In the show’s inaugural episode, the boys built a roller coaster, and Doofenshmirtz covered Danville in foil to reverse the rotation of the Earth. Toward the end of season two, Phineas suggests that they do the exact same thing…but make it a musical! So everyone – Candace, Isabella, Buford, Baljeet, Perry, Doofenshmirtz, and all the rest – do their own showstopper musical numbers. The songs of Phineas and Ferb were already insanely fun (“Gitchee Gitchee Goo”, anyone?), and the same energy is maintained in all six songs.

Of course, everyone keeps making the remark that they’ve done all this before, but don’t seem to mind that much. It even gave the writers a chance to embellish some gags from their first go-around. We actually see Candace take up her mom’s offer to yell at some cheese, and Buford stops some “lousy extras” when they take the poster advertising the roller coaster.

What’s even better is it truly showcases just how absurdly passionate the writers were about the show. Among other things I love are during Phineas’ “Hey Ferb”, there’s a montage of classic musicals: Cats, The Music Man, Singin’ in the Rain, Les Miserables, and more. During the final song, “Carpe Diem”, we get a surprise cameo from High School Musical director and choreographer Kenny Ortega as himself. During the last half of the same song, we get a glorious nod to virtually episode up to that point. And also in the same song, I often use as an example to show others just how smart the show was. Seriously, when was the last time you heard even an adult use the word “didactic”, much less as a song lyric?

Honestly, words fail me. It was just that good.

3. Dinosaurs: “Variations of a Theme Park”

I already did a top ten list of my favorite Dinosaurs episodes, but the reason I did not include this one was because unlike the others, the social commentary wasn’t as poignant. I wanted to delve deep into all the ones that had deep, significant things to say, particularly about society, the environment, and politics. But then this former WDW cast member found this episode and…whoof.

Dinosaurs have been dropping dead from exhaustion a lot lately, and the government has at long last devised the concept of a two week vacation. Fran, distressed that the family doesn’t spend time together lately, suggests they use their vacation by going to the swamp cabins. Earl, however, gets persuaded by his boss to instead take the family to the brand-new theme park, Wesaysoland. Upon arrival, the Sinclairs soon find the park isn’t the magical land of enchantment they were sold.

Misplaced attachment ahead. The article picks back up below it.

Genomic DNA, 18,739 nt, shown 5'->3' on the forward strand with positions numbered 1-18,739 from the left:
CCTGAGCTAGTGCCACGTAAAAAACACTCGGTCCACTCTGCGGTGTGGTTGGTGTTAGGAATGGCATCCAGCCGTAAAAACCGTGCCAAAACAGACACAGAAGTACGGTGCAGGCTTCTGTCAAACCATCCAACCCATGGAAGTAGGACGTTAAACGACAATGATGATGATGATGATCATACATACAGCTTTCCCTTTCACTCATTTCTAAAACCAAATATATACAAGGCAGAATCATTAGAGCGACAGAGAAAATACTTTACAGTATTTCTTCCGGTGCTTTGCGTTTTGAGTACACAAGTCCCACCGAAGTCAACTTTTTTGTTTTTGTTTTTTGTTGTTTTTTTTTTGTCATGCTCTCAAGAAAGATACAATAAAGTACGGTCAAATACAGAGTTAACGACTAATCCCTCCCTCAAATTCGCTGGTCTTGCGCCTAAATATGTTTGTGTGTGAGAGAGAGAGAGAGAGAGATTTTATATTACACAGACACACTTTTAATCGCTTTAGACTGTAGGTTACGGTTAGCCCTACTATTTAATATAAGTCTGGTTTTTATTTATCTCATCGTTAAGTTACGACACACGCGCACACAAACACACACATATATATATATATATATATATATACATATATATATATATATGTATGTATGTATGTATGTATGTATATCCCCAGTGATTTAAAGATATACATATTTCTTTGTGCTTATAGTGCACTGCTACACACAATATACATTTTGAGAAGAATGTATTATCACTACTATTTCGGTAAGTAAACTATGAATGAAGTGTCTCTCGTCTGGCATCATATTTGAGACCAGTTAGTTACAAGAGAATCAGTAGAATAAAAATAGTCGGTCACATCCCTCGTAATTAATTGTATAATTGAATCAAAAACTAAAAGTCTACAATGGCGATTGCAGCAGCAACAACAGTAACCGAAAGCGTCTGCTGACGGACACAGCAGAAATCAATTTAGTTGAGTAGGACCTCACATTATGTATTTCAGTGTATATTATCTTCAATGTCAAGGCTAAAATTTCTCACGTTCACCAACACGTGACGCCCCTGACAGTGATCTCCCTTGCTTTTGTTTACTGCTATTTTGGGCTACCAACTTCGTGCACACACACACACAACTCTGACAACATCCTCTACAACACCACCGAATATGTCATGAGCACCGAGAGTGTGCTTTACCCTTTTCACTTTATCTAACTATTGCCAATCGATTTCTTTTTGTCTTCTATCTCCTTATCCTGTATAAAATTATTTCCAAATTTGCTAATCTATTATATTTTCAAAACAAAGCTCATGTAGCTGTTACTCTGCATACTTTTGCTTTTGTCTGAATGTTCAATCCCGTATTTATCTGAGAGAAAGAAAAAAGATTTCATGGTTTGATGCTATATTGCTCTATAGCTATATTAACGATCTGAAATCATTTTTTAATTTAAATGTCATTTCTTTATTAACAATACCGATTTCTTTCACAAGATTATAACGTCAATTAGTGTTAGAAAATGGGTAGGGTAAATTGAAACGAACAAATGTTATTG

I’ve seen FAR too many shows that take cheap potshots at the Disney theme park machine and mock the long lines, the crazy prices, vindictive employees, and the disgruntled teenagers dressed as mascots. But the thing is, it’s like laughing at superheroes for wearing tights. Yeah, it’s funny, but unless you bring something new to the table, it’s barely more than a flaccid effort.

Like, did you notice the park layout bears an uncanny resemblance to Epcot, complete with the monorail track?

Did you see their hotel room is overly themed to the point of obnoxiousness? Hey, remember those 24-hour channels in the hotels that are just shameless ads for the park and their services? Boom. Earl works for Wesayso…so he gets a 1% employee discount and gets cheated by using fake park currency! And of course, not only do they not get a refund, but they are literally barred from exiting so they are forced to spend money for two whole weeks!

Having been part of a conglomerate-controlled magical world of make-believe, I laugh/weep at these jokes.  While I disagree with the stereotype that employees are grumpy, unfocused, or lazy, I definitely have had those days where I’m barely able to stand on my feet and deliver the quality guest service I was charged with.  But even without that perspective, the episode still works: great lesson, great jokes, and great commentary.  Yet another wonderful entry in this show that doesn’t get the credit it deserves.

2. DuckTales: “The Duck Knight Returns!”

Some are probably shocked that I put a Darkwing Duck-focused episode from the DuckTales reboot on here, but it’s not the hour-long awesomeness that was 2020’s “Let’s Get Dangerous!”  It was an incredible episode, to be sure.  I loved every minute of it.  But let’s be real: that episode would not have existed had show creators Matt Youngberg and Fransisco Angones not put in the legwork to get it to that point.  In the end, good as it is, it’s basically a Darkwing Duck episode with cameos from Scrooge and his nephews. 

By the time this episode begins, it’s established that Darkwing Duck is a corny, vintage series like Adam West’s Batman.  Launchpad is the show’s number one fan in its rather small fanbase, and the show’s star, Jim Starling (Voiced by OG Darkwing actor Jim Cummings) has become a has-been coasting on his past success.  When he, Launchpad, and Dewey catch wind that a Darkwing Duck movie is in the works, Starling has no doubt he’s back on top…except the director (Played by Shaun of the Dead‘s director, Edgar Wright) has hired a much younger actor in his stead.  Ever the egotist, Starling will do anything to get rid of his replacement.  Launchpad agrees to help his idol, primarily because he feels he needs to preserve the integrity of his obsession.

There’s a lot more to this episode, really.  For one thing, the film is being made by Scrooge McDuck Studios (Because of course it is) and its logo is a parody of Walt Disney Animation Studios.  The DW movie is clearly meant to parody Christopher Nolan’s Dark Knight trilogy, right down to a suspiciously Gary Oldman’s Commissioner Gordon-looking character and Megavolt made to look like Bane.  Darkwing Duck’s creator, Tad Stones, even cameos as a security guard.  A short flashback sequence for the actor was drawn by Mike Peraza, who worked as a art director and layout artist for the OG DuckTales and a concept designer for Darkwing Duck.